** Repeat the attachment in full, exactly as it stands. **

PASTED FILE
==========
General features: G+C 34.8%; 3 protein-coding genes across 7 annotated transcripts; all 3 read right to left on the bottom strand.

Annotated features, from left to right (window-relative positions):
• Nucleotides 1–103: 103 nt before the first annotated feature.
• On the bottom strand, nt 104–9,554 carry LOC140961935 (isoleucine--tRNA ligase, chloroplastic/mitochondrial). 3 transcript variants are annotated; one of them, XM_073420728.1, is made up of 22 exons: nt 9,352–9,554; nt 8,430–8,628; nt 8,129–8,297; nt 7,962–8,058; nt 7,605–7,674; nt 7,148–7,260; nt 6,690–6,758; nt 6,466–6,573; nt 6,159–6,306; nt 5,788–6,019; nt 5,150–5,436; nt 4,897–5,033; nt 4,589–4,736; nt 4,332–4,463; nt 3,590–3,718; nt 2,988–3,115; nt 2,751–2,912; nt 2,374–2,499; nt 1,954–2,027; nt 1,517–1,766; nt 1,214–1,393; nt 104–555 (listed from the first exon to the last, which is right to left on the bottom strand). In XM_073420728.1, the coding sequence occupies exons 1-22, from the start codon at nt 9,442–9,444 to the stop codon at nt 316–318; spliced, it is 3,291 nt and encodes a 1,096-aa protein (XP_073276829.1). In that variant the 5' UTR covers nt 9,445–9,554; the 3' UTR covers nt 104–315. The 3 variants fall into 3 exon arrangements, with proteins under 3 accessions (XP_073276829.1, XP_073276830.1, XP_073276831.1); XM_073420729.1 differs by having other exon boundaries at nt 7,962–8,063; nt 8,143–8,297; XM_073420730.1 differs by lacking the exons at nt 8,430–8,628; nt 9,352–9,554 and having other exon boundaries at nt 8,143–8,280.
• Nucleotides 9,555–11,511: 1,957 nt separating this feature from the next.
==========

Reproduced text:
General features: G+C 34.8%; 3 protein-coding genes across 7 annotated transcripts; all 3 read right to left on the bottom strand.

Annotated features, from left to right (window-relative positions):
• Nucleotides 1–103: 103 nt before the first annotated feature.
• On the bottom strand, nt 104–9,554 carry LOC140961935 (isoleucine--tRNA ligase, chloroplastic/mitochondrial). 3 transcript variants are annotated; one of them, XM_073420728.1, is made up of 22 exons: nt 9,352–9,554; nt 8,430–8,628; nt 8,129–8,297; nt 7,962–8,058; nt 7,605–7,674; nt 7,148–7,260; nt 6,690–6,758; nt 6,466–6,573; nt 6,159–6,306; nt 5,788–6,019; nt 5,150–5,436; nt 4,897–5,033; nt 4,589–4,736; nt 4,332–4,463; nt 3,590–3,718; nt 2,988–3,115; nt 2,751–2,912; nt 2,374–2,499; nt 1,954–2,027; nt 1,517–1,766; nt 1,214–1,393; nt 104–555 (listed from the first exon to the last, which is right to left on the bottom strand). In XM_073420728.1, the coding sequence occupies exons 1-22, from the start codon at nt 9,442–9,444 to the stop codon at nt 316–318; spliced, it is 3,291 nt and encodes a 1,096-aa protein (XP_073276829.1). In that variant the 5' UTR covers nt 9,445–9,554; the 3' UTR covers nt 104–315. The 3 variants fall into 3 exon arrangements, with proteins under 3 accessions (XP_073276829.1, XP_073276830.1, XP_073276831.1); XM_073420729.1 differs by having other exon boundaries at nt 7,962–8,063; nt 8,143–8,297; XM_073420730.1 differs by lacking the exons at nt 8,430–8,628; nt 9,352–9,554 and having other exon boundaries at nt 8,143–8,280.
• Nucleotides 9,555–11,511: 1,957 nt separating this feature from the next.